The Big Apple, Gotham, The City That Never Sleeps – whatever you call it, New York City is a place that everyone should visit at some point in their life. The trouble is that visiting New York City can potentially put a damper on your bank account. I recently visited a few friends and family in Brooklyn and actually managed to come out under budget. It’s possible to eat, drink, explore and shop in New York for a reasonable price, so follow this guide for my best tips.
Having a 401(k) or other retirement plan means you are making a concerted effort to save for your future. However, every year, thousands of people tap into their retirement fund to pay off existing debt. By borrowing from your 401(k) in the present, you are compromising your future, essentially defeating the purpose of having a fund in the first place.
Let’s review the impact of putting a crack in your nest egg.
What happens when you borrow from your 401(k)?
- Many employers will allow you to borrow up to 50 percent of the money in your 401(k) or retirement plan, up to $50,000.
- Fees vary because some employers charge you for taking out the loan, some charge a yearly fee while the loan exists and others may require a fee (up to $100) just to complete paperwork.
- Interest rates are 1-2 percent above the prime rate, which is the basic rate set by the government.
- In most cases, personal loans have a maximum repayment term of five years, with equal amounts taken from your paycheck over the course of the loan. While some plans allow you to pay off the loan early, most plans don’t allow you to change the payment terms.
- Deciding which of your investments are cashed in varies company to company. It’s best to check with your human resources team because some companies let employees decide and some do not. If the choice is yours, meet with your financial adviser and discuss what is best for you. Often, people choose to liquidate money in their money-market funds, bond funds or ill-performing equity funds. Your adviser can help you see which funds had high, low and consistent returns.
Borrowing from your 401(k) is a bad idea for a few reasons:
Saving Comes to a Standstill
If you borrow from your plan, it’s likely there’s a rule that prohibits you from making contributions until the loan is repaid. If there’s no such rule accompanied with your plan, the reality is, you probably don’t have extra money to contribute to your account (hence, the need you felt to borrow from it).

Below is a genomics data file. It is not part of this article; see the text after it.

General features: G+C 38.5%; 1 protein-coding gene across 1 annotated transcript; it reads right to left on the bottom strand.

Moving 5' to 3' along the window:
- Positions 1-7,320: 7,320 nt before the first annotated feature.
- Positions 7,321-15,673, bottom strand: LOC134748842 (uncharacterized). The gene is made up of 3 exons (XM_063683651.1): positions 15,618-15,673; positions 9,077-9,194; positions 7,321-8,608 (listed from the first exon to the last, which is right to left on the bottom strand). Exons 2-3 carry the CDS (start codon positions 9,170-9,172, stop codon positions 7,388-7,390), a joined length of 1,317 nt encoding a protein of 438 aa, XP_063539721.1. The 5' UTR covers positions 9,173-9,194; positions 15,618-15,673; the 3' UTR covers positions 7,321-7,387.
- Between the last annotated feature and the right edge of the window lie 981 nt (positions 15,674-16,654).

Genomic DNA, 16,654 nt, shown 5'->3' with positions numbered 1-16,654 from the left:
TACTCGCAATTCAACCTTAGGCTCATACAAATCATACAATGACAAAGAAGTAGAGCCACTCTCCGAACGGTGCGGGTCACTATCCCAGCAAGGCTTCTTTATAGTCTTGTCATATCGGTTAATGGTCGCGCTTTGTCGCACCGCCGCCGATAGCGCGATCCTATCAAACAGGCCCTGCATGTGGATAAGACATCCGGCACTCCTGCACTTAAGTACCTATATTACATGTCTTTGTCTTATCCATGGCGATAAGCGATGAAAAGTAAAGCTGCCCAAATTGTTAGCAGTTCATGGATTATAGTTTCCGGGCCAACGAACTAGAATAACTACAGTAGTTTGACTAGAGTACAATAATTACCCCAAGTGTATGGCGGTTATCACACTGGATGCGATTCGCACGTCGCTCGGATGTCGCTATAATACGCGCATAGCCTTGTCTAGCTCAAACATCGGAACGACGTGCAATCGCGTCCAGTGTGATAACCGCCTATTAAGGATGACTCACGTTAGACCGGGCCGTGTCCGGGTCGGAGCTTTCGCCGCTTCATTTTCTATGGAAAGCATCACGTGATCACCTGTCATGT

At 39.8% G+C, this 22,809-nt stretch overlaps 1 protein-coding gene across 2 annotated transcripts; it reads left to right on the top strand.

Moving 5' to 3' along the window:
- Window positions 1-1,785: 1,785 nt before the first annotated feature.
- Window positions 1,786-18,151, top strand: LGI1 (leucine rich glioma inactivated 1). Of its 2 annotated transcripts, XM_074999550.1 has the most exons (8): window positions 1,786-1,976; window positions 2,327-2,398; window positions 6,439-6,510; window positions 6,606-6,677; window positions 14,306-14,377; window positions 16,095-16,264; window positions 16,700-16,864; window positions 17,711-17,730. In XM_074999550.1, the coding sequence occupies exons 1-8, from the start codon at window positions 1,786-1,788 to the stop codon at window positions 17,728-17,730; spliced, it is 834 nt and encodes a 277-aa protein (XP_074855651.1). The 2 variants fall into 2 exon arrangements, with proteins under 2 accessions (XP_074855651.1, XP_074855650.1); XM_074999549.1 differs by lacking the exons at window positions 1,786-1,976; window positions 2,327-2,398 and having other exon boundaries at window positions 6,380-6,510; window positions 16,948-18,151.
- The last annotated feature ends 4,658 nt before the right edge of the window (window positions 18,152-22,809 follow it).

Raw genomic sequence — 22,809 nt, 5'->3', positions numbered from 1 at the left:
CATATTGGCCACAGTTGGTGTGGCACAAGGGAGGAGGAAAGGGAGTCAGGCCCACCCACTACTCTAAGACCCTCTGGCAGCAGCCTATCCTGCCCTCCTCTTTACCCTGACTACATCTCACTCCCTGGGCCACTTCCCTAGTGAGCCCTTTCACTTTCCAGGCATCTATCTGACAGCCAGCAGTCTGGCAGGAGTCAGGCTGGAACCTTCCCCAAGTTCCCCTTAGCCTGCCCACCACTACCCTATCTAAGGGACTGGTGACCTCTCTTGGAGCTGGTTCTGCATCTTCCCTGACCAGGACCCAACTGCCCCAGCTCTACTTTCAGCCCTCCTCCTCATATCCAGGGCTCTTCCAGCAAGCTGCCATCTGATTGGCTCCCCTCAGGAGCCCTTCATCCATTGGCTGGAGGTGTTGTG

You Lose Money and Time
Having a retirement fund revolves around the premise that your money would grow over time. Since you’re not contributing to your fund, it’s a double whammy. The balance that you borrowed is missing out on potential growth as well as the contributions you would’ve normally made. Since many financial planners figure your money doubles approximately every 8 or 9 years, you’ll probably never regain the total you would have had if you didn’t withdraw that money.
You’ll Be Taxed Twice
If you tap your 401(k) to pay off current debt, you will be taxed twice on the loan amount. The fund you’re borrowing from is money you contributed before taxes, but the money you use to pay off the loan is after taxes. Then, when you’re ready to retire and want to withdraw money, you’ll be taxed again. Ouch.
The Hole Keeps Getting Deeper
If you can’t repay the amount that you borrowed in five years, your loan will be considered in default. The IRS and your employer will treat the remaining balance as a withdrawal, and you will pay income taxes on that money as if it were your regular pay. If you’re under age 59.5, (which most people are when they withdraw from their account) you will also have to pay a 10 percent early-withdrawal penalty. Which then puts you in a deeper hole, because if you don’t have the money to pay off the loan, how are you going to come up with the money for the penalty fee? Take more out of the 401(k)? And the vicious cycle begins.
As long as you have a loan, you are stuck at your current place of employment. Why? If you quit your job, go somewhere else or get fired, most plans require that the loan be repaid in a lump sum within days or weeks of your departure. If you can’t pay it off at that time, the balance will be taxed as ordinary income and you’ll pay a 10 percent penalty (if you’re under age 59.5) as mentioned above.
As you can see, it’s quite costly to borrow from yourself. Before considering a withdrawal from your retirement account, evaluate your spending practices. You shouldn’t have to borrow against your future for your lifestyle today. By being more aware of your expenses now, you can live a more comfortable life in the present and enjoy a little more security in your golden years. You can also review retirement savings tips for every age on the Zing blog.
Victoria Araj writes for Quicken Loans and loves that it’s one of the most amazing places to work. Check out the Quicken Loans YouTube page and learn more about what it’s like to work at QL.